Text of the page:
Detailed surveys were carried out in 2002, 2007, and 2012. The surveys featured a wide range of questions but in each year companies were asked to rate on a 6 point scale the severity of a range of constraints to doing business. By comparing the mean responses to these questions across surveys we can form a view of the key trends in the general business environment.

What we see is that the largest improvements relate to the increased political and macroeconomic stability that followed the passage of the Organic Law of Integrity of Political Parties and Candidates (OLLIPAC) in 2002. In most other areas there has been minimal improvement over the past 10 years and in some cases things may have got worse.

Top 5 areas of improvement in the business environment from 2002 - 2012



Trends for other aspects of the business environment from 2002-2012


The data can also be analysed to see whether there are specific constraints that only apply to SMEs. For this analysis SMEs were defined as businesses with turnover of less than K5 million per annum with analysis restricted to data from the 2012 survey. Under this definition it appears that SMEs in PNG suffer from the same problems faced by larger businesses. The chart below shows the five areas in which there was the largest difference between the perceptions by respondents from SMEs and those from larger businesses towards particular constraints. Even in these areas the perceptions of the different types of business issue areas are very similar.


Analysis of the responses to some of the other survey questions suggest that business people in the SME sector are far more concerned about the potential impact of changes in government policy and regulation. They are also more likely to cancel planned investments because of problems complying with government regulations.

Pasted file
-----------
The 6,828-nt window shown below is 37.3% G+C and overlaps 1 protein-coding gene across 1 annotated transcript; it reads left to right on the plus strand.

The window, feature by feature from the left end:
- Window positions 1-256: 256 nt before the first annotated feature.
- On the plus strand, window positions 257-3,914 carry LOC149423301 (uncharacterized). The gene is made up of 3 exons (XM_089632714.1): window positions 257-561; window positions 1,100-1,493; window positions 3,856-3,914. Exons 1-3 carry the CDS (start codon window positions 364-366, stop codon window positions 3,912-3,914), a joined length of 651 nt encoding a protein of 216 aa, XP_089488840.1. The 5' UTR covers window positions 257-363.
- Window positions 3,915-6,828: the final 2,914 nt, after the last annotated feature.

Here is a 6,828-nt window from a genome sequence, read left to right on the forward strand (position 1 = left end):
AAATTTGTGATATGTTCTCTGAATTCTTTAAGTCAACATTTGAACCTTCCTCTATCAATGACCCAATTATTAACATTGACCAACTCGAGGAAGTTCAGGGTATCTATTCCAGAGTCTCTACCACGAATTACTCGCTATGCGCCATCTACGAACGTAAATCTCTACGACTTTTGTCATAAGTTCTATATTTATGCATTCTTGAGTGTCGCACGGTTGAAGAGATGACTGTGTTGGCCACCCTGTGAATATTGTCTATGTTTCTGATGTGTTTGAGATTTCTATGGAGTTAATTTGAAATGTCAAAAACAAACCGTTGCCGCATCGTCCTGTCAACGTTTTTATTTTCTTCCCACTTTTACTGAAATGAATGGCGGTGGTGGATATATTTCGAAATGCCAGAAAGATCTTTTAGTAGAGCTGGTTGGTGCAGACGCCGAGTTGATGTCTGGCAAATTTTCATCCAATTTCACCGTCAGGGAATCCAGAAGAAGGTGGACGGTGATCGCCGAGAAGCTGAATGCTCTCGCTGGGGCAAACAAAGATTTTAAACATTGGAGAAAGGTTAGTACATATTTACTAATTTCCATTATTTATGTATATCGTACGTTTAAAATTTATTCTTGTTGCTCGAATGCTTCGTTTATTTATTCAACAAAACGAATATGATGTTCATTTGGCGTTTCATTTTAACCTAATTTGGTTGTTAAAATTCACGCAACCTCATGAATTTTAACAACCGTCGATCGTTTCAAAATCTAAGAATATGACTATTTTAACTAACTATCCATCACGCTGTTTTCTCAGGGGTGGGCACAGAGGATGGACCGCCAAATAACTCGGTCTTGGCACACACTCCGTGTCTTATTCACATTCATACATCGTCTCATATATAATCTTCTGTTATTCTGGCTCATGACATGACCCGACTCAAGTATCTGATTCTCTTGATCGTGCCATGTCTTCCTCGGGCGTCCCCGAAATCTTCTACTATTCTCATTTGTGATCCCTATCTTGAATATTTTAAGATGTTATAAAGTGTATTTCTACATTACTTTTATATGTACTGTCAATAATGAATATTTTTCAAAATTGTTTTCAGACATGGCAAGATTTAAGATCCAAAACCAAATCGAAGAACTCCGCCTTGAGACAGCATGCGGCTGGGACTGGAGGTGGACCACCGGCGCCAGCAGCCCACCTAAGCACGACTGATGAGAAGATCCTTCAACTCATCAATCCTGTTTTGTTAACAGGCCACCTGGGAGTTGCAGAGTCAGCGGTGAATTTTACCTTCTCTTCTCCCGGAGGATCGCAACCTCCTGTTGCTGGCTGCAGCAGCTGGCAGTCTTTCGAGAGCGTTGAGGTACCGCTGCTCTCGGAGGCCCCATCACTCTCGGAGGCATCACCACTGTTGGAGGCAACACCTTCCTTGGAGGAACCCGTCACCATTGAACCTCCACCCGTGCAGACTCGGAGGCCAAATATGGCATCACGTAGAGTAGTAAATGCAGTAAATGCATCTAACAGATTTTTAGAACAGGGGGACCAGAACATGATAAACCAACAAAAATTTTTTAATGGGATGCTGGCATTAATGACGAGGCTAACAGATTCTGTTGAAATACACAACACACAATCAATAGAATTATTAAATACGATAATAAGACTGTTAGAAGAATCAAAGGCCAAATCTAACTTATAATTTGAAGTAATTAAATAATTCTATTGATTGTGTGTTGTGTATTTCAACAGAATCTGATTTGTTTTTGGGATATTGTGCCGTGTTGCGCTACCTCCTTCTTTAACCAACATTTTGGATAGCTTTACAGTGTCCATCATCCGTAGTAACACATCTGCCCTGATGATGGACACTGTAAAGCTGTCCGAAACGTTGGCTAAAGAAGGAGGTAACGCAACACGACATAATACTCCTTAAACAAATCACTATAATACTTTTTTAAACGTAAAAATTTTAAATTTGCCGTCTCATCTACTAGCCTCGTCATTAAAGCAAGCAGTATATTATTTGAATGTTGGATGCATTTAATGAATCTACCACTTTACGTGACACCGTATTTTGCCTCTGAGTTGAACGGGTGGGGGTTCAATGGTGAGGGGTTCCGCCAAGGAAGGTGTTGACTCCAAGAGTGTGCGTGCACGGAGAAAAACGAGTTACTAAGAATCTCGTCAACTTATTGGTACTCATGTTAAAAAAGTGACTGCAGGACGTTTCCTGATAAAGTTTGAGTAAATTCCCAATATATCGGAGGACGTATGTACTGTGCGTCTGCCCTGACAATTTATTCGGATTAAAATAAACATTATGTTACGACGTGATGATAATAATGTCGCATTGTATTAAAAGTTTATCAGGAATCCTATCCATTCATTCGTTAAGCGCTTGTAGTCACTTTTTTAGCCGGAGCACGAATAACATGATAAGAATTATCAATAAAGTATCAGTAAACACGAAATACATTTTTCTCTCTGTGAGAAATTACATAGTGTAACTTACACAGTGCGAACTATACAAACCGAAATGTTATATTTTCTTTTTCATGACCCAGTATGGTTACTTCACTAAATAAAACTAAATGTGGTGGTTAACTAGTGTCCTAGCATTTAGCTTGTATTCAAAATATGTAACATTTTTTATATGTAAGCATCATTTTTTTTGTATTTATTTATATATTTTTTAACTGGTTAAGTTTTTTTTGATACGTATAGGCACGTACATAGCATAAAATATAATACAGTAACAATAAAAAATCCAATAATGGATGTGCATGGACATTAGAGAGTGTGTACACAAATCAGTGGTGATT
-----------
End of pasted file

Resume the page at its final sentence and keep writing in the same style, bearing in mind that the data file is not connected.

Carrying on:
All of this provides food for thought as PNG works to develop its SME Policy. It seems clear that there is a huge need for improvements in the overall business environment and this is becoming more pressing as commodity prices soften and the investment boom associated with the LNG Project comes to an end.

If policy makers take note of the principles and evidence summarised in this article then the new SME Policy could set the stage for reforms to improve the business environment. If it ignores them then it risks making a bad situation worse. Getting the policy settings right will be a challenge but the government has taken a positive step by welcoming broad consultation and participation in the development of the policy.

David Freedman* is PSDI Coordinator in Port Moresby, PNG.

* The views expressed in this article do not necessarily reflect those of ADB or its partners.

[1] Snodgrass, D. and T. Biggs. 1996. Industrialization and the Small Firm: Patterns and Policies. International Center for Economic Growth.
[2] Demirgüç-Kunt, Beck and Levine, Small and Medium Enterprises, Growth, and Poverty: Cross-Country Evidence (December 2003). World Bank Policy Research Working Paper No. 3178
[3] Biggs, T, And Shah, M. (1998) The Determinants of Enterprise Growth in Sub-Saharan Africa: Evidence from the Regional Program on Enterprise Development. RPED Discussion Paper World Bank.